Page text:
Google Chrome is garnering some momentum these days with global market-share hovering at around 24% and an expected takeover of Firefox. Personally, Chrome has become one of my favorite browsers largely due its relatively low resource usage and the overall “snappy” look and feel. Many users also favor this browser because it has a very minimalistic approach to web surfing with hardly any icons or unnecessary menu bars that can often be distracting.
In this post, I go behind the scenes of Google Chrome and discuss how to optimize and troubleshoot this browser, using five internal pages. To access each of these featured pages, such as the one below, simply type them into the address bar and hit the “Enter” key:
Memory Diagnostics: “about:memory”
Does your browser slow to a crawl and bring down your system? Then it’s time to figure out which websites are responsible. To get an overview of Google Chrome’s overall memory usage, type in “about:memory” in the address bar and hit “Enter”. The “Processes” section gives you an exact overview of each tab and plug-in that is running as well as how much memory each needs, as seen below:
If a website is eating several hundred megabytes of RAM, you might want to try the same page in another browser such as Firefox or Internet Explorer to see if the problem persists. If any of your plug-ins are causing problems, it might be wise to update them (e.g. update your Flash plugin) or disable unnecessary plug-ins altogether (more on that below).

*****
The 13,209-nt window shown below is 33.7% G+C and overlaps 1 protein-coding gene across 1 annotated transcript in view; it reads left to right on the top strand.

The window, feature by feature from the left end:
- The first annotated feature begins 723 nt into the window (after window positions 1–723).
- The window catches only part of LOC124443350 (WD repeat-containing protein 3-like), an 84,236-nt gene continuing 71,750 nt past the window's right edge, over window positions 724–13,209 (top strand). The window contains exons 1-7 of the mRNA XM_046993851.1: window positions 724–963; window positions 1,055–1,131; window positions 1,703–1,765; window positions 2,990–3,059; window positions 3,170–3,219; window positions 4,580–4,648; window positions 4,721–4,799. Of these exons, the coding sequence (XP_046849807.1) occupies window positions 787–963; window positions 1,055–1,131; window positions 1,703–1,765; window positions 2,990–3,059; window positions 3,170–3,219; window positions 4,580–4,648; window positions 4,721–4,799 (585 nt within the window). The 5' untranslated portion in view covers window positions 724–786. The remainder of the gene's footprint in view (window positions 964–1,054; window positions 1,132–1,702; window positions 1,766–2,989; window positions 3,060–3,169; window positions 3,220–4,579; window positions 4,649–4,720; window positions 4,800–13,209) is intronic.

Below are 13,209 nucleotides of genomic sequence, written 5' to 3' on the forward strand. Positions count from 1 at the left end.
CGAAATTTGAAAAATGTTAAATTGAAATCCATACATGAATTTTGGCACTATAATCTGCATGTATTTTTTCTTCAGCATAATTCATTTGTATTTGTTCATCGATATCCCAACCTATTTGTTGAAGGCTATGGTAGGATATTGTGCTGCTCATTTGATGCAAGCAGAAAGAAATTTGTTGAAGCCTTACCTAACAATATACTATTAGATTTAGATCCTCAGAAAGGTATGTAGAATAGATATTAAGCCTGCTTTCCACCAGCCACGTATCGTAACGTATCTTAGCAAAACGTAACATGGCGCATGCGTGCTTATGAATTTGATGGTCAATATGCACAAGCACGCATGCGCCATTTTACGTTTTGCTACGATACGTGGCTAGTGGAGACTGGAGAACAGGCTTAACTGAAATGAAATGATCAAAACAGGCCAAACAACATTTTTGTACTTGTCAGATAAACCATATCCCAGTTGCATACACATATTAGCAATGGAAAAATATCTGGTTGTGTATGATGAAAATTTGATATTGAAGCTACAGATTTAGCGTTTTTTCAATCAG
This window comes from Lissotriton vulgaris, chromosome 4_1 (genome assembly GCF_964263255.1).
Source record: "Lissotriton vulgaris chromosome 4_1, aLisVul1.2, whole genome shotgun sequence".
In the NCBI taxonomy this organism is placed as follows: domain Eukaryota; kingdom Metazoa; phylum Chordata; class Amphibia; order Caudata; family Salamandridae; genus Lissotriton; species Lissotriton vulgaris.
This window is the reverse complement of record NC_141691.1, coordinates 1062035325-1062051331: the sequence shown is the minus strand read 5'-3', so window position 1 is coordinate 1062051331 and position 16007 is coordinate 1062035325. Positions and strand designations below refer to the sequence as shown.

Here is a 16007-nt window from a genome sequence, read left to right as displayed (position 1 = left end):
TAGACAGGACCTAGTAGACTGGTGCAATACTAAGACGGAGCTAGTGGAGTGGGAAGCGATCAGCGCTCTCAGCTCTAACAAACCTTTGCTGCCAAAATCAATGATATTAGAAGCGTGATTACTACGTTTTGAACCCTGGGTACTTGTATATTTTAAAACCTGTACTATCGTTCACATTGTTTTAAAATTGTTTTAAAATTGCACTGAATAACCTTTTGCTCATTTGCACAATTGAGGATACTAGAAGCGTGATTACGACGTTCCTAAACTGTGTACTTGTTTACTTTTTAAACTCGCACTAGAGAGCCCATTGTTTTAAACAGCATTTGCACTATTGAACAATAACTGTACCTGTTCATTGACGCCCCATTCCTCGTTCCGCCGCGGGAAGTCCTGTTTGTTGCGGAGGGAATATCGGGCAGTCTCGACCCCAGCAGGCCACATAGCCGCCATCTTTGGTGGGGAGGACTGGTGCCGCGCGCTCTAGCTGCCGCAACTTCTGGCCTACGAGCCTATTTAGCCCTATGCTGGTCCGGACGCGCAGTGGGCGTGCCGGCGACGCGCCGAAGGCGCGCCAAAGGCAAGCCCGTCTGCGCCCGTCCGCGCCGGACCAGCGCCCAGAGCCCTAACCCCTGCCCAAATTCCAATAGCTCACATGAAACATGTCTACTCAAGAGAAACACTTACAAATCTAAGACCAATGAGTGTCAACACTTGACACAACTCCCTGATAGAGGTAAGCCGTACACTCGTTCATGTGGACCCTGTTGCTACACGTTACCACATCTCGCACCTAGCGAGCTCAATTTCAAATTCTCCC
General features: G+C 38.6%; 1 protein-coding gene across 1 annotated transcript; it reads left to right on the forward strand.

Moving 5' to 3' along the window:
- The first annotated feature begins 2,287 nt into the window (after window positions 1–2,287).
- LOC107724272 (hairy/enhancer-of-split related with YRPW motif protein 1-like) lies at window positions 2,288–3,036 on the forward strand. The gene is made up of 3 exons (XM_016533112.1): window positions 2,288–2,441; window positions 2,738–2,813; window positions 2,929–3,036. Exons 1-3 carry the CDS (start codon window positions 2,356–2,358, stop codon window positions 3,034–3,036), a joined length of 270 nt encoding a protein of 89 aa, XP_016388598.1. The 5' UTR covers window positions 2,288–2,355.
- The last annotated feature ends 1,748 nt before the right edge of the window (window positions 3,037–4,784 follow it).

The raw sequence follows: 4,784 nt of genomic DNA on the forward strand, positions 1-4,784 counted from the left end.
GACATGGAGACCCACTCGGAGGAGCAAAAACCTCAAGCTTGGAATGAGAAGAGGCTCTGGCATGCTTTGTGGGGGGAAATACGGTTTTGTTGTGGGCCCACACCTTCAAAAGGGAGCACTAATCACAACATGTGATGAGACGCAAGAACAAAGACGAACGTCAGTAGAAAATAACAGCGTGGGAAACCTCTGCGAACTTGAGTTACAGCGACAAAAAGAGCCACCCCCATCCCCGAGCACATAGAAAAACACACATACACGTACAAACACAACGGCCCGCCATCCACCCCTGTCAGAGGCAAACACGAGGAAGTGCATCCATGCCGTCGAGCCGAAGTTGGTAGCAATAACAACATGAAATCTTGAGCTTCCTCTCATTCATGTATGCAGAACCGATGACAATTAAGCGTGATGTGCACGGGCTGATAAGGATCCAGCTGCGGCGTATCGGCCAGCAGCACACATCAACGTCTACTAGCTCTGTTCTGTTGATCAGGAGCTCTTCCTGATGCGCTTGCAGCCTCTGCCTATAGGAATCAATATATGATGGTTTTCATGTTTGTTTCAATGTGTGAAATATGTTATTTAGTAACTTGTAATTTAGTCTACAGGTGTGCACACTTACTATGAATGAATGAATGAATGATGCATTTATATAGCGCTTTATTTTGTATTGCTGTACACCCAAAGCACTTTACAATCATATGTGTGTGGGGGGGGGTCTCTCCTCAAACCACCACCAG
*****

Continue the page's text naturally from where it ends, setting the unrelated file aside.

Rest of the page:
DNS stats: “about:dns”
Chrome pre-loads the DNS information for your top ten most frequently accessed websites in order to load them just a tad faster. To see which ones are stored in the DNS cache, type in “about:DNS”:
DNS stats: “about:plugins”
Disabling browser-plugins is the most effective way to speed up and troubleshoot your web browser. It may be surprising to realize the amount of plug-ins that are active and slowing down your browser performance and web-loading speeds. To check out all active plug-ins, type in “about:plugins” in the address bar and press “Enter”. You’ll see a window similar to this one:
If you’re running into severe performance or stability problems, it might be wise to disable these plug-ins individually in order to determine the root of the problem. If you’re just looking to speed up your browser a bit, try turning off all those plug-ins that you may not need such as the Remoting Viewer, the Windows Live Photo Gallery plugin, or the iTunes Application Detector.
DNS stats: “about:flags”
Google Chrome is filled with impressive experimental features that will give your web experience a huge boost, such as a built-in print preview tab, GPU acceleration for all websites, a plug-in troubleshooter, or the ability to display tabs on the side instead of on the top of your browser. To play around with these features, (which I must stress are experimental, simply type in “about:flags” into the address bar of your browser and hit “Enter”. You’ll see a list of all features that you can enable one by one:
While it’s fun to play around with these, remember to be careful regarding what you enable. Since these features haven’t been tested 100% yet, you might run into compatibility problems and other issues.
What are your favorite hidden browsing features? Let us know in the comment section below!